These beautiful walking sticks are “Little Pieces of Islesboro”
By Arielle Greenberg
Photographed by Chris Battaglia
Excerpt from our October 2022 issue
For nearly 40 years, 72-year-old Stephen Miller’s career has brought him closer to the trees. Since the co-founding of the association Islesboro Islands Trust in 1985 he served as the organization’s executive director, helping to protect some 1,000 acres of mostly forested land and 15 miles of shoreline and creating more than 13 miles of trails. More recently, when he’s not protecting Islesboro’s trees, he’s taken to pruning their branches, turning them into elegant walking canes that he sells through his side business, Greyfeather Woodcraft.
Growing up, Miller was intrigued by his grandmother’s “Shillelagh staff”, a walking stick she brought to America when she immigrated from Ireland. As a child, he learned woodworking in his grandfather’s basement, but it wasn’t until three years ago that he started making canes. It was the same year that his eldest son died, and he found solace in work, just as he had done in woodworking and the land trust when he lost his wife, Elaine, cancer about two decades ago. It’s a book by a couple of Welsh craftsmen who rekindled their childhood fascination, a guide to the techniques and process of making canes by hand. “I remembered the words of a Joni Mitchell song: oh Carey, get out your rod, I’ll put my finest money, ” he says. “Walking poles can be festive.”
Miller’s sticks start out as limbs he prunes or salvages from leafy trees. Then he runs an electric rasp over the irregularities, sands them down, and finishes them off with oil (Odie’s oil is his favorite). Each stick is one of a kind: they can add a leather strap to one or a metal handle to another or carve a button at the top to look like a bird’s head. On each piece, he engraves an ancient Celtic symbol representing an ash tree. This summer, he launched a Greyfeather Woodcraft website – named after the gray feathers he often finds on the beach at Coombs Cove, one of his favorite spots on the island. “These sticks are little bits of Islesboro,” he says. He also sells island cedar benches, the same one he’s been making since 1998 to ride the land trust trails.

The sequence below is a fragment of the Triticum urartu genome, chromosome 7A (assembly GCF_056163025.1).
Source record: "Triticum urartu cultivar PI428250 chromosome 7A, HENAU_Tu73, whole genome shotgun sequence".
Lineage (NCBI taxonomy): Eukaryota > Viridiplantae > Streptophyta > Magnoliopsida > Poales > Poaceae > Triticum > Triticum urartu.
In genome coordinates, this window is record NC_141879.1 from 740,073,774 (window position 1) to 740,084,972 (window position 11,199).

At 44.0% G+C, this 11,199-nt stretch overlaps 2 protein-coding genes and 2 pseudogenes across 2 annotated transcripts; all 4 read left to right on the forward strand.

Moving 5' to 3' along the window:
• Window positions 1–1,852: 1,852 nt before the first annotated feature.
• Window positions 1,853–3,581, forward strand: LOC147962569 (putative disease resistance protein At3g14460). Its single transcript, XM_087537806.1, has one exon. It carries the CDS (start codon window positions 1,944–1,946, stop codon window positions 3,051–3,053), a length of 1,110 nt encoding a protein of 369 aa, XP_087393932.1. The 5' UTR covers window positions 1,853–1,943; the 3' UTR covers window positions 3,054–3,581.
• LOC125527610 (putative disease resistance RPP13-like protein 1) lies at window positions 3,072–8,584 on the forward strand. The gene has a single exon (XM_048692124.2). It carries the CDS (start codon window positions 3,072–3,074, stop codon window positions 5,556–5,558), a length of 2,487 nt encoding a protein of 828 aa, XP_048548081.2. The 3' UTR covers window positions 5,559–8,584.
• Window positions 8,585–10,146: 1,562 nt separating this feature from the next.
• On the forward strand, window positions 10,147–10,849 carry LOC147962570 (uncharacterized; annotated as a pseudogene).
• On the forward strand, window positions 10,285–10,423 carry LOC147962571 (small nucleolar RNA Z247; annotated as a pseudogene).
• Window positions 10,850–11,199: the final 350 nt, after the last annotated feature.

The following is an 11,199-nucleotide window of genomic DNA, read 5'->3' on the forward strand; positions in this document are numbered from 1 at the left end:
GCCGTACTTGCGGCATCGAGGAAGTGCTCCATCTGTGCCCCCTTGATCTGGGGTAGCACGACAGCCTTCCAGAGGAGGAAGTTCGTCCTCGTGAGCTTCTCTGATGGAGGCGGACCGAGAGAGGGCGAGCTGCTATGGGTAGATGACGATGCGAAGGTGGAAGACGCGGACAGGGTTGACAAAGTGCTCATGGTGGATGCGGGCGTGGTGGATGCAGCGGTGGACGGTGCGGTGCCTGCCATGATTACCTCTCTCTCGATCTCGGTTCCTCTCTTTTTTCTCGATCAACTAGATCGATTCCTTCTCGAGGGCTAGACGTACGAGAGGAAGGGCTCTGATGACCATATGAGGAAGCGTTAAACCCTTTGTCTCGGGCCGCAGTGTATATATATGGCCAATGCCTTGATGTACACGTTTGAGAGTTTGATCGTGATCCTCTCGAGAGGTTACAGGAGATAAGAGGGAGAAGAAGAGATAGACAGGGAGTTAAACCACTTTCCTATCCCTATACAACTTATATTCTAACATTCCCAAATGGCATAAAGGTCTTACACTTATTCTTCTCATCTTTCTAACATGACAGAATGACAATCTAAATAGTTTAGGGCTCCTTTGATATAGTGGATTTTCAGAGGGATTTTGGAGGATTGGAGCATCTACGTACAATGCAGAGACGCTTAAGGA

Of course, Miller’s poles are more than just works of art – he mentions hikers who take them on the trails and a disabled friend who uses them as an aid. One day, he says, he’ll retire from the land trust, and it’s comforting to think that, thanks to Greyfeather, he’ll still be helping people access nature. “Having a stick,” he says, “is a major motivator for getting people to enjoy the outdoors.”
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